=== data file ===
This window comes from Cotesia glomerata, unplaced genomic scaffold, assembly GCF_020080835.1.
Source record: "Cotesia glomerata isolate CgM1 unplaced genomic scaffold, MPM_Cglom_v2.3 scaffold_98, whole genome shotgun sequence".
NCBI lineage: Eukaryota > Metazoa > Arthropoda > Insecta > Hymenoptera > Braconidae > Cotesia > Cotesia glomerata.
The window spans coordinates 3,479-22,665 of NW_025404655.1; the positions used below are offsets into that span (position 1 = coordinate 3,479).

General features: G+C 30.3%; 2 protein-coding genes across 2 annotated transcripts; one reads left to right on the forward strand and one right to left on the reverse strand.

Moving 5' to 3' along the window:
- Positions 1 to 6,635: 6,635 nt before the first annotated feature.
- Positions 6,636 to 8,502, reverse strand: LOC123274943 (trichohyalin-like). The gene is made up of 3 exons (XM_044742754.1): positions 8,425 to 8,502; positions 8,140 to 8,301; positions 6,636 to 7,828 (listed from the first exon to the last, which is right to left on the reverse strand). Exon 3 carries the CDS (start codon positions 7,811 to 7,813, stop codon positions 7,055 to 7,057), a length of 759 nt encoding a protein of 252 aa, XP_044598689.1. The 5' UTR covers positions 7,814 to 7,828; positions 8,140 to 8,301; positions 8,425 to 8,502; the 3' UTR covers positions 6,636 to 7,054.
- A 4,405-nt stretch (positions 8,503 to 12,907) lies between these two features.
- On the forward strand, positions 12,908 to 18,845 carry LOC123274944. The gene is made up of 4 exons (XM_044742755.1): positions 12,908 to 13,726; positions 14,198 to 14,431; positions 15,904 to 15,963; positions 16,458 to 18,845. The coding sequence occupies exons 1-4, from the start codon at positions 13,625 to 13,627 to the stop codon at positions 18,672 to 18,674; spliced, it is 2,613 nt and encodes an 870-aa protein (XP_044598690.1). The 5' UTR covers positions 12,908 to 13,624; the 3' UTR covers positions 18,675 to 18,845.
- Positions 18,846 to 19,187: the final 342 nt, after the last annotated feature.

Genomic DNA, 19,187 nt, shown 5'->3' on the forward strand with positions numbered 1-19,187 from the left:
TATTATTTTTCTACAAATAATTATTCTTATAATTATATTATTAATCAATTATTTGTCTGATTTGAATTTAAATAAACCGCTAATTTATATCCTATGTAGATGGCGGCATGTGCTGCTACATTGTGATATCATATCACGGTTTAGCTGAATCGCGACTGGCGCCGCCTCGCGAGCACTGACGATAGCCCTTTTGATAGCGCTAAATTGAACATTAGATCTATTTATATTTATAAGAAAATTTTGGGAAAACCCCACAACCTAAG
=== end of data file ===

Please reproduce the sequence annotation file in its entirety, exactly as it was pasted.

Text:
This window comes from Cotesia glomerata, unplaced genomic scaffold, assembly GCF_020080835.1.
Source record: "Cotesia glomerata isolate CgM1 unplaced genomic scaffold, MPM_Cglom_v2.3 scaffold_98, whole genome shotgun sequence".
NCBI lineage: Eukaryota > Metazoa > Arthropoda > Insecta > Hymenoptera > Braconidae > Cotesia > Cotesia glomerata.
The window spans coordinates 3,479-22,665 of NW_025404655.1; the positions used below are offsets into that span (position 1 = coordinate 3,479).

General features: G+C 30.3%; 2 protein-coding genes across 2 annotated transcripts; one reads left to right on the forward strand and one right to left on the reverse strand.

Moving 5' to 3' along the window:
- Positions 1 to 6,635: 6,635 nt before the first annotated feature.
- Positions 6,636 to 8,502, reverse strand: LOC123274943 (trichohyalin-like). The gene is made up of 3 exons (XM_044742754.1): positions 8,425 to 8,502; positions 8,140 to 8,301; positions 6,636 to 7,828 (listed from the first exon to the last, which is right to left on the reverse strand). Exon 3 carries the CDS (start codon positions 7,811 to 7,813, stop codon positions 7,055 to 7,057), a length of 759 nt encoding a protein of 252 aa, XP_044598689.1. The 5' UTR covers positions 7,814 to 7,828; positions 8,140 to 8,301; positions 8,425 to 8,502; the 3' UTR covers positions 6,636 to 7,054.
- A 4,405-nt stretch (positions 8,503 to 12,907) lies between these two features.
- On the forward strand, positions 12,908 to 18,845 carry LOC123274944. The gene is made up of 4 exons (XM_044742755.1): positions 12,908 to 13,726; positions 14,198 to 14,431; positions 15,904 to 15,963; positions 16,458 to 18,845. The coding sequence occupies exons 1-4, from the start codon at positions 13,625 to 13,627 to the stop codon at positions 18,672 to 18,674; spliced, it is 2,613 nt and encodes an 870-aa protein (XP_044598690.1). The 5' UTR covers positions 12,908 to 13,624; the 3' UTR covers positions 18,675 to 18,845.
- Positions 18,846 to 19,187: the final 342 nt, after the last annotated feature.

Genomic DNA, 19,187 nt, shown 5'->3' on the forward strand with positions numbered 1-19,187 from the left:
TATTATTTTTCTACAAATAATTATTCTTATAATTATATTATTAATCAATTATTTGTCTGATTTGAATTTAAATAAACCGCTAATTTATATCCTATGTAGATGGCGGCATGTGCTGCTACATTGTGATATCATATCACGGTTTAGCTGAATCGCGACTGGCGCCGCCTCGCGAGCACTGACGATAGCCCTTTTGATAGCGCTAAATTGAACATTAGATCTATTTATATTTATAAGAAAATTTTGGGAAAACCCCACAACCTAAG